A prayer. A language.
To the Japanese people, wrapping is not mere ornamentation that seeks to achieve beauty of form and sophistication of function. The wrapping culture of this nation arose in the Jomon period (Japan’s prehistoric period that lasted around 14,000-1000 BCE) and has developed over several thousand years, interweaving practicality, art, and faith.
When we see an item wrapped origata-style in pristine white paper, we sense the purity of an item as yet unused. The economical form of the tamago-tsuto egg holder calls to mind nature’s sophisticated functionality, as well as the sensibility of those who first thought to employ it. In a single furoshiki cloth, we perceive the softness of water.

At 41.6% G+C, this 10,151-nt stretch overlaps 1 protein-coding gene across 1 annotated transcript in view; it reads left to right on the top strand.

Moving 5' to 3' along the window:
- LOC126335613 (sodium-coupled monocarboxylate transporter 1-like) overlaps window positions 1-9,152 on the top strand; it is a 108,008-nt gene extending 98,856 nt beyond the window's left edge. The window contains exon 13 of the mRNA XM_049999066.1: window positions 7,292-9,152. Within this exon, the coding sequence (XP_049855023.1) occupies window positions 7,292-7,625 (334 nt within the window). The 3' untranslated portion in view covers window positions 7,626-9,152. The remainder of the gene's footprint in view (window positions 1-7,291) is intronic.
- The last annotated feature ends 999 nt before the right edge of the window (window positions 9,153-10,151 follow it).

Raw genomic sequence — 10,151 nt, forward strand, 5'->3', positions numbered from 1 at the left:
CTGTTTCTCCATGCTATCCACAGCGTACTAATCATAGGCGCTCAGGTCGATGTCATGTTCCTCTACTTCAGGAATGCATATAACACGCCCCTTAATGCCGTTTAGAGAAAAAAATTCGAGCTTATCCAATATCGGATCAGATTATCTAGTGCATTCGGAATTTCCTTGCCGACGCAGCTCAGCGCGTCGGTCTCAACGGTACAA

Wrapping, for the Japanese, is a combination of respect for nature and wisdom, a dialogue with the kami (deities), and a language for communicating unspoken thoughts
and connecting us more closely with others.